The story also reported that the agency’s primary consultant, Parsons Brinckerhoff, had submitted a cost estimate in October 2013 that projected a 31% increase in the cost of the initial construction segment and a 5% increase in the cost of the full 500-mile system. The estimate, which was the culmination of a two-year effort by a team of engineers, was not used when the state issued its 2014 business plan several months later.

Morales told lawmakers the Parsons Brinckerhoff estimate was just a draft, subject to revision and among other analyses used for the official cost estimate that was made public. A large number of the rail agency’s reports and documents are marked “draft” in large letters, including the written testimony that Richard and Morales read from a witness table at Wednesday’s hearing.

“They are hiding behind the draft stamp,” Assemblyman Jim Patterson (R-Fresno) said after the hearing.


Morales testified that part of the $9-billion increase reported by The Times was based on construction of more miles of track and longer viaducts, an explanation he did not provide in an interview before the story was published.

The full documentation behind the Parsons Brinckerhoff cost estimate has yet to be disclosed. The rail authority had refused to provide the estimate, which was contained in a detailed PowerPoint presentation, under the Public Records Act. The Times subsequently obtained the document from an individual close to the project.

Richard also told the committee that The Times had refused to interview the rail agency’s own tunneling experts.

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In fact, The Times made a request to interview the authority’s tunnel engineers. Lisa Marie Alley, who was then the press secretary, offered an interview with Lombardi, an Italian subcontractor, and also asked that The Times speak with an outside expert, Anthony Cording.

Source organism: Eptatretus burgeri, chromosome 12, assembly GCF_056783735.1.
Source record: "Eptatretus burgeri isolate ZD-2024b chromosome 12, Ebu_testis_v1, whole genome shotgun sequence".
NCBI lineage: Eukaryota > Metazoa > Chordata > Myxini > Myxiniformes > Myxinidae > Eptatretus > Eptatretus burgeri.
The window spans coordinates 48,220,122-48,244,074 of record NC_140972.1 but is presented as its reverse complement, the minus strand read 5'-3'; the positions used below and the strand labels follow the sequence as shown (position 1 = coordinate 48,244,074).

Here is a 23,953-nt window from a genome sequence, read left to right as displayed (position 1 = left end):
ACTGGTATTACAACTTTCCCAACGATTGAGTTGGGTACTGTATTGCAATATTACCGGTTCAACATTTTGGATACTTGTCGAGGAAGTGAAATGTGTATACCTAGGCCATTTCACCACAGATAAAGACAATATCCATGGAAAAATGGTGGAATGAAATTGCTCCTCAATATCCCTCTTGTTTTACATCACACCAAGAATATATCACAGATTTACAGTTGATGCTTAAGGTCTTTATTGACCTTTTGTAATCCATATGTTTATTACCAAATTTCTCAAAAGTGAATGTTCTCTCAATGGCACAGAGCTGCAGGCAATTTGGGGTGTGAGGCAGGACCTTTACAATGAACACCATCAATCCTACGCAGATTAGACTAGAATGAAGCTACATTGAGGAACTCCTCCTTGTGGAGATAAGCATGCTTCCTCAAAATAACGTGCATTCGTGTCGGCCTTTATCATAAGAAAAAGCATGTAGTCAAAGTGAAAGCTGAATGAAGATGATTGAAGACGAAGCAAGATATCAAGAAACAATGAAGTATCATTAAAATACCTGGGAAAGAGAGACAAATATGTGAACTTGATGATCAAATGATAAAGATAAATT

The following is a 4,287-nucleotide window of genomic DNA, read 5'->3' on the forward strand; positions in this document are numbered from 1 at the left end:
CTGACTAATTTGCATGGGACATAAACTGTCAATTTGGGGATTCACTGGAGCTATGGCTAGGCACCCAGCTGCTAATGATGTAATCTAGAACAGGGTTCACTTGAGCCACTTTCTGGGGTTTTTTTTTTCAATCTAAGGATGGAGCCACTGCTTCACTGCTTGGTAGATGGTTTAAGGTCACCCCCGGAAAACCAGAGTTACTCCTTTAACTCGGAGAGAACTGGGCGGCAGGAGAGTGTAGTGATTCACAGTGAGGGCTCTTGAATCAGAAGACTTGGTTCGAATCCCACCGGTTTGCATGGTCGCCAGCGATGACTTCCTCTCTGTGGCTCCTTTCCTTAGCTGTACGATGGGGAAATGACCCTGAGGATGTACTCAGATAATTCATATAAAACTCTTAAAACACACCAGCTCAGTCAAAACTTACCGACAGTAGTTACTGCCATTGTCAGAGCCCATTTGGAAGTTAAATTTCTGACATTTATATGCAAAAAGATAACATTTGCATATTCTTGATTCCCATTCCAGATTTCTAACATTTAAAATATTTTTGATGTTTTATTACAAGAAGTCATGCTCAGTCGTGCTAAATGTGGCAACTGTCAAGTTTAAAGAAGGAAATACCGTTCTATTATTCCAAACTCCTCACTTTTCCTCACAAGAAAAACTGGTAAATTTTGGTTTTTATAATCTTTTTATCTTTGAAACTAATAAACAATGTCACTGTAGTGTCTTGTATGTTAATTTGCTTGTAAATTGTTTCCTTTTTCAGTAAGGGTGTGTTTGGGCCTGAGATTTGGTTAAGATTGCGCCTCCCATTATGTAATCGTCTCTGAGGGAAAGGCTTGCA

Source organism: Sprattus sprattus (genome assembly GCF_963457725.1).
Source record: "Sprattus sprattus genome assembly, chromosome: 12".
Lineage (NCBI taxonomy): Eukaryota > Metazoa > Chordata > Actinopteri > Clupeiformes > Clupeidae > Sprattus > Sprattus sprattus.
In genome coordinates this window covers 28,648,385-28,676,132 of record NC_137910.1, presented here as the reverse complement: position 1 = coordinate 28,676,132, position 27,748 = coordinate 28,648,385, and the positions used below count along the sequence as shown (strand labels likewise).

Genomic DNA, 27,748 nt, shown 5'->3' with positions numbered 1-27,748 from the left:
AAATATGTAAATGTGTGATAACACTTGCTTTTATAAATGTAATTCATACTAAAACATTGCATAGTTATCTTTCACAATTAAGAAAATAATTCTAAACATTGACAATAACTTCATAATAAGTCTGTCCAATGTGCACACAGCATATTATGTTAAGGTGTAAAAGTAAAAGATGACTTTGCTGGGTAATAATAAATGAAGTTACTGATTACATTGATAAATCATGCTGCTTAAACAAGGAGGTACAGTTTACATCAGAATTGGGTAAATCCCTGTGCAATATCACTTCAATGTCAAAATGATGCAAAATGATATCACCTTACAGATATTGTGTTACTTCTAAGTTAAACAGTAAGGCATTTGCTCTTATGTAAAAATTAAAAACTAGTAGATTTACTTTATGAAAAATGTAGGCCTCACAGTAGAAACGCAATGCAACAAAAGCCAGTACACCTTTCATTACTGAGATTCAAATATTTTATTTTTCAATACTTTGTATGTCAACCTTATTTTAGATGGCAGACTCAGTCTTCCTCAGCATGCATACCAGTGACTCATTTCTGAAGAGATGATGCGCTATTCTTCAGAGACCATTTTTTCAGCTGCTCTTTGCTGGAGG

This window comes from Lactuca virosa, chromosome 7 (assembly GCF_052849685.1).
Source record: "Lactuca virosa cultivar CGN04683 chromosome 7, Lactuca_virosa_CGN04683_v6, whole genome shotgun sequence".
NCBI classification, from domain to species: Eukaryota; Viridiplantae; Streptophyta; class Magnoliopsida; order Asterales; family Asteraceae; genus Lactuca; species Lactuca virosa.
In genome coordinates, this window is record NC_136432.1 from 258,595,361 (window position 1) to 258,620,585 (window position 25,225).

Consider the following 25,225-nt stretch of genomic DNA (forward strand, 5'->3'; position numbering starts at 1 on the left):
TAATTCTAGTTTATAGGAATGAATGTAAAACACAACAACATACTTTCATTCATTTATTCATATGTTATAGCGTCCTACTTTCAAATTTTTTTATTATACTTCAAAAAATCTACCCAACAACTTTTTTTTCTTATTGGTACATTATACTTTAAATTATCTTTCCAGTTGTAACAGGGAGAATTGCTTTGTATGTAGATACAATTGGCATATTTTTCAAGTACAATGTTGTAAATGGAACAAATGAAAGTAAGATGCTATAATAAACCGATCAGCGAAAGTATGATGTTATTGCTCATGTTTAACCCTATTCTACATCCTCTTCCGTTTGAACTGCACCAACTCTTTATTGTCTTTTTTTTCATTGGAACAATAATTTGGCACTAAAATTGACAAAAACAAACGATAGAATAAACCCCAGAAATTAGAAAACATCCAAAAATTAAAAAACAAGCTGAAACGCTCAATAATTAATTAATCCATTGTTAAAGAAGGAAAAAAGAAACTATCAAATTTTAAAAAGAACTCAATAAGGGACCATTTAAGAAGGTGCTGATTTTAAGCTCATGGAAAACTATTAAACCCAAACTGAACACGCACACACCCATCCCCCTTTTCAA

In a July 23, 2015, email, The Times wrote that it would be “happy to talk to the Lombardi people and Cording.”


The authority subsequently withdrew the offer for the Lombardi interview. The Times independently contacted Cording, who declined to comment publicly.

The Times did speak to three of the world’s foremost tunneling experts, none of whom are affiliated with the project. They were highly skeptical the tunnels could be bored by the 2022 deadline.

Patterson asked Richard whether, as The Times reported Sunday, the rail authority was rethinking its plan to build the first segment between Burbank and Merced. The Times said the authority was considering a plan to build instead from the Bay Area south — a change that would avoid the difficult tunneling of the southern route until much of the system had been completed.

Richard did not elaborate on what the authority is considering. He said, “Nobody is going to be left behind no matter what we do.”

Patterson said testimony by Richard and Morales was ambiguous, adding, “The interest here was to have a show hearing.”

Louis Thompson, chairman of a peer review panel that was mandated under state law, also testified Wednesday, suggesting the project should have significantly closer oversight by a well-funded and long-term branch of the state government.